Fellows Sponsored by the Generous Contributions of ESA Members
Mentor: Dr.Joel E. Kostka (Georgia Institute of Technology)
Julissa’s interest in the environment stems from her cultural background. Her family is originally from the island Trinidad and Tobago. As a frequent visitor of Trinidad she has seen first hand the environmental damage the island has undergone over the last few years. The environmental decline in Trinidad inspired her to pursue a degree in environmental science and introduce environmental awareness to her community. When she is not out trying to save the world through science Julissa enjoys mentoring and playing soccer. She organizes her own mentoring group at Spelman that encourages young girls in the Atlanta community to dream big and always go after their dreams. Julissa also volunteers at the Boys and Girls club of Atlanta as a soccer referee, and tries to play some pick up games with her friends whenever she has down time. Upon completion of her degree at Spelman she plan to continue my education in a graduate program or attend law school to pursue a degree in environmental law.
University of Puerto Rico – Rio Piedras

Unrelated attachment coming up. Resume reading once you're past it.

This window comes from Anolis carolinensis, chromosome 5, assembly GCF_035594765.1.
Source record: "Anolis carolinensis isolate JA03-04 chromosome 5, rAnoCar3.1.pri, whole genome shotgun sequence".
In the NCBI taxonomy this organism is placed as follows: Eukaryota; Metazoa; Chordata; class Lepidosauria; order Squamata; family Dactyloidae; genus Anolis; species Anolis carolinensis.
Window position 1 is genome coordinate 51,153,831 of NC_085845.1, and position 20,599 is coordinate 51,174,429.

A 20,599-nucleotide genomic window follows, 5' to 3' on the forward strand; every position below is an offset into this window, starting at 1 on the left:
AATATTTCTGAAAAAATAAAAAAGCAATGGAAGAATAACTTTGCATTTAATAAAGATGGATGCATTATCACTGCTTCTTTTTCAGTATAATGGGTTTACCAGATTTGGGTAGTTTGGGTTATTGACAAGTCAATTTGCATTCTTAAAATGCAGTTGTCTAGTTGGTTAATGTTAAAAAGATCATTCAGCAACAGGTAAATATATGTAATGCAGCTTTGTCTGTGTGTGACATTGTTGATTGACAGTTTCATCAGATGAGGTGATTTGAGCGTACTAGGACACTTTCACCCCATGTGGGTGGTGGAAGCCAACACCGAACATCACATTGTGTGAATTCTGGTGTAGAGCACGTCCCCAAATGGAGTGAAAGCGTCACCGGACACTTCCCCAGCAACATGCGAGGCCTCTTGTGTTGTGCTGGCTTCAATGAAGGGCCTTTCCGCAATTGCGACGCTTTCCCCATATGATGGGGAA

Mentor: Dr. Alexander S. Flecker (Cornell University)
Carla is a senior at University of Puerto Rico, Rio Piedras Campus. Her interests lie mainly in doing research in important and vulnerable rivers, especially those impacted by urban development, and the effects that this has on essential macroinvertebrate communities and other river dynamics. Carla is also very interested in outreach education activities such as doing citizen science with communities and students. As a hobby she likes to play soccer and is part of the UPR-RP team. Her other hobbies include running, hiking, and gardening.
Mentor: Dr. Ryan F. Hechinger (University of California, Santa Barbara)
Dan hails from the ancient, blue-hazed mountains of Appalachia. He has been fascinated with biology since childhood, when he first encountered an illustrated guide to marine life in his elementary school library. Parasites have become his primary research interest, shaped by his first encounter with the story of insect behavioral modification byCordyceps fungi. The transmission ecology of behavior-modifying parasites, coupled with the biochemical interactions between parasites and hosts, are incredibly exciting topics of study. Beyond academic interests, Dan is an avid weather buff, a fiction writer, a decent cook, and a very enthusiastic light microscopist. There are no forms more beautiful than those revealed under high magnification, and no friends more loyal than those who will follow one into a drainage ditch to collect a vial full of questionable fluids for later examination.